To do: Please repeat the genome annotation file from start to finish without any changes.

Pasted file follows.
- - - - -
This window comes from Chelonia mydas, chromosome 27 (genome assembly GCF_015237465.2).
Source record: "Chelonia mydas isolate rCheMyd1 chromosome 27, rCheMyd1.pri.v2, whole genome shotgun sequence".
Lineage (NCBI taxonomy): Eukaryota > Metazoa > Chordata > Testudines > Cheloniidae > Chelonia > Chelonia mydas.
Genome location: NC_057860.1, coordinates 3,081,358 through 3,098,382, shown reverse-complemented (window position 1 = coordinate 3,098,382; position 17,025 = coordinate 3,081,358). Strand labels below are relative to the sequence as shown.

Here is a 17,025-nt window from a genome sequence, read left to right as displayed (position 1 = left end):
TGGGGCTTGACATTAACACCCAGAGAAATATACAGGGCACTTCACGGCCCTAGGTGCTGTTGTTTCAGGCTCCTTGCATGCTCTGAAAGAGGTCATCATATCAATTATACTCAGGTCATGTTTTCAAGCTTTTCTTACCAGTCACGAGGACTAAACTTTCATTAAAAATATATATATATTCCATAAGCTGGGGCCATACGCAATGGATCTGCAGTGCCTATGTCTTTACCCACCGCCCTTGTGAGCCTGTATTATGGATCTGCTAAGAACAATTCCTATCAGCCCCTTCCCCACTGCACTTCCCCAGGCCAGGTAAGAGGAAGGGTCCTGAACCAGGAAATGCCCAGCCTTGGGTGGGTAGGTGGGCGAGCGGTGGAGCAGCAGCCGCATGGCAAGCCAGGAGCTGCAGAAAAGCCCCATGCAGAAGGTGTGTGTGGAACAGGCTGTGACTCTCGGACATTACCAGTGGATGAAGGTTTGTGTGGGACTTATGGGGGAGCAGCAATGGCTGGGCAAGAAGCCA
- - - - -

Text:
This window comes from Chelonia mydas, chromosome 27 (genome assembly GCF_015237465.2).
Source record: "Chelonia mydas isolate rCheMyd1 chromosome 27, rCheMyd1.pri.v2, whole genome shotgun sequence".
Lineage (NCBI taxonomy): Eukaryota > Metazoa > Chordata > Testudines > Cheloniidae > Chelonia > Chelonia mydas.
Genome location: NC_057860.1, coordinates 3,081,358 through 3,098,382, shown reverse-complemented (window position 1 = coordinate 3,098,382; position 17,025 = coordinate 3,081,358). Strand labels below are relative to the sequence as shown.

Here is a 17,025-nt window from a genome sequence, read left to right as displayed (position 1 = left end):
TGGGGCTTGACATTAACACCCAGAGAAATATACAGGGCACTTCACGGCCCTAGGTGCTGTTGTTTCAGGCTCCTTGCATGCTCTGAAAGAGGTCATCATATCAATTATACTCAGGTCATGTTTTCAAGCTTTTCTTACCAGTCACGAGGACTAAACTTTCATTAAAAATATATATATATTCCATAAGCTGGGGCCATACGCAATGGATCTGCAGTGCCTATGTCTTTACCCACCGCCCTTGTGAGCCTGTATTATGGATCTGCTAAGAACAATTCCTATCAGCCCCTTCCCCACTGCACTTCCCCAGGCCAGGTAAGAGGAAGGGTCCTGAACCAGGAAATGCCCAGCCTTGGGTGGGTAGGTGGGCGAGCGGTGGAGCAGCAGCCGCATGGCAAGCCAGGAGCTGCAGAAAAGCCCCATGCAGAAGGTGTGTGTGGAACAGGCTGTGACTCTCGGACATTACCAGTGGATGAAGGTTTGTGTGGGACTTATGGGGGAGCAGCAATGGCTGGGCAAGAAGCCA